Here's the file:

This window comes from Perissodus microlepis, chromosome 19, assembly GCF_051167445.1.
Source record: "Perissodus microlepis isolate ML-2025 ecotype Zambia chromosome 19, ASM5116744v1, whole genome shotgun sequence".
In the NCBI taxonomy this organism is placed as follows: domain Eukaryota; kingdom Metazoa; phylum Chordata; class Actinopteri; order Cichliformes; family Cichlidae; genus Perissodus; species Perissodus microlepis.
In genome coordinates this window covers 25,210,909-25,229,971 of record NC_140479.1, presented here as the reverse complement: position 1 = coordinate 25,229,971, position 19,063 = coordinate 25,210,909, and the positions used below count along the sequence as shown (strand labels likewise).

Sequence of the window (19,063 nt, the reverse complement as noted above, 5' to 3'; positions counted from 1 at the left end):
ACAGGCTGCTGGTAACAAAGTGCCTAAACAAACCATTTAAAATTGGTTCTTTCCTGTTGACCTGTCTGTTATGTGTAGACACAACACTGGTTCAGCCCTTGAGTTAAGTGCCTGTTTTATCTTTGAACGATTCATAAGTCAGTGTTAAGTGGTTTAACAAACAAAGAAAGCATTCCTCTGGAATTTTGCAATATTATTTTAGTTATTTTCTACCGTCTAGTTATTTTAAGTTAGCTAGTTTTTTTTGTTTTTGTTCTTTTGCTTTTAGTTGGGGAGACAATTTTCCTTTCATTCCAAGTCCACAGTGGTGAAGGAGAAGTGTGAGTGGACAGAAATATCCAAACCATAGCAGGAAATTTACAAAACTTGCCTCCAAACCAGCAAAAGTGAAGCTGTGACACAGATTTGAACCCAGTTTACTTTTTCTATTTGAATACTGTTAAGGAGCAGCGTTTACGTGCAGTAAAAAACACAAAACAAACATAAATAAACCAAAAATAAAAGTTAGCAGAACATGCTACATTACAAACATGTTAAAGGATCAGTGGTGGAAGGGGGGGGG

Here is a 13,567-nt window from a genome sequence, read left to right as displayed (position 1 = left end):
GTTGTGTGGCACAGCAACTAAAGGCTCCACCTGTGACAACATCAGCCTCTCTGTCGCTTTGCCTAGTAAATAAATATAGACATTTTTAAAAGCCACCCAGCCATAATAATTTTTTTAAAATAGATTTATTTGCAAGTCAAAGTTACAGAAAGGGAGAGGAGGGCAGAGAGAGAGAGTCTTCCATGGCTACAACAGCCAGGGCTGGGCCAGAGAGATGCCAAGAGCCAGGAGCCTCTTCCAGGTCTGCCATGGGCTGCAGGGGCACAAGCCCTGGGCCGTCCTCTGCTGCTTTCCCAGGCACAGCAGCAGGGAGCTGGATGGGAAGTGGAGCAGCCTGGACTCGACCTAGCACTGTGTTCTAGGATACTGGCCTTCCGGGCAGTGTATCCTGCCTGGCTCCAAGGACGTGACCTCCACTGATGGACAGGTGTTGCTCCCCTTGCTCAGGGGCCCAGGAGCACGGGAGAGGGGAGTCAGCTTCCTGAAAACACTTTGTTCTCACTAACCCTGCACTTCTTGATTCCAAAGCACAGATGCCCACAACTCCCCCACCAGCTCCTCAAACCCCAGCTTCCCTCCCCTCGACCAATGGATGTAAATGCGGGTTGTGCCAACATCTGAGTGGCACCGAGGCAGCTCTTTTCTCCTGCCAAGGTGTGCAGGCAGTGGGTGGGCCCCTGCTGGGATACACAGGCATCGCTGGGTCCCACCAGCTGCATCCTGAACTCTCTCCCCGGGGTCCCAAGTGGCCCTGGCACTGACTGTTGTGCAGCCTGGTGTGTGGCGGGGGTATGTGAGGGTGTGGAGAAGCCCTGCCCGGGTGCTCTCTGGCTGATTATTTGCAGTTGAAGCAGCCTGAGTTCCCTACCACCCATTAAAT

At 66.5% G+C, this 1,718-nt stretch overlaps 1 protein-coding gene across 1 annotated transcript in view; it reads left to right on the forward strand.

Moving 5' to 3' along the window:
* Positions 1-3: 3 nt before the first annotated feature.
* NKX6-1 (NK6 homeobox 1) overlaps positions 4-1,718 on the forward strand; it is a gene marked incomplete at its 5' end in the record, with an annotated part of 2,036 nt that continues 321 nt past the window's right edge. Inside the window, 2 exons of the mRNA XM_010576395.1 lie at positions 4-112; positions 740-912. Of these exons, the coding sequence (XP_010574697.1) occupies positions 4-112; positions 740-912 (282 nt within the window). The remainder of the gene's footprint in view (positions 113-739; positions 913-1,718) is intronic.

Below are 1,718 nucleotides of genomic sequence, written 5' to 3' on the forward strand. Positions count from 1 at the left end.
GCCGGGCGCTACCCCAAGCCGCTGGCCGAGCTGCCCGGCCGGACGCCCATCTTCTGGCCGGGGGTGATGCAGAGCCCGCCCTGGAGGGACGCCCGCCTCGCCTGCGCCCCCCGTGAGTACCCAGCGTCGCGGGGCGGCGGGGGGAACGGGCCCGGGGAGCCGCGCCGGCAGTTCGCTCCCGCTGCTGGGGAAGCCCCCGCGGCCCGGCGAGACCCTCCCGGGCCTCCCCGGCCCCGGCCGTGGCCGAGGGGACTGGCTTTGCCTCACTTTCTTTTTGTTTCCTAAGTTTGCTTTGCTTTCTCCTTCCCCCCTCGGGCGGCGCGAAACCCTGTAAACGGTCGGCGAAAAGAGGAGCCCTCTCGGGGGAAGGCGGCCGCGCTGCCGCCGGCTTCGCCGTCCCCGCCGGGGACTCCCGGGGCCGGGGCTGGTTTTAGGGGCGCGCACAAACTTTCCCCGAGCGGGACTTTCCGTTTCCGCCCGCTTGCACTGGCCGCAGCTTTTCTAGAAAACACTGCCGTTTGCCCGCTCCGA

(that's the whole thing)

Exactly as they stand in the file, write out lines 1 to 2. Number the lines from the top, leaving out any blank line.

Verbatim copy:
This window comes from Perissodus microlepis, chromosome 19, assembly GCF_051167445.1.
Source record: "Perissodus microlepis isolate ML-2025 ecotype Zambia chromosome 19, ASM5116744v1, whole genome shotgun sequence".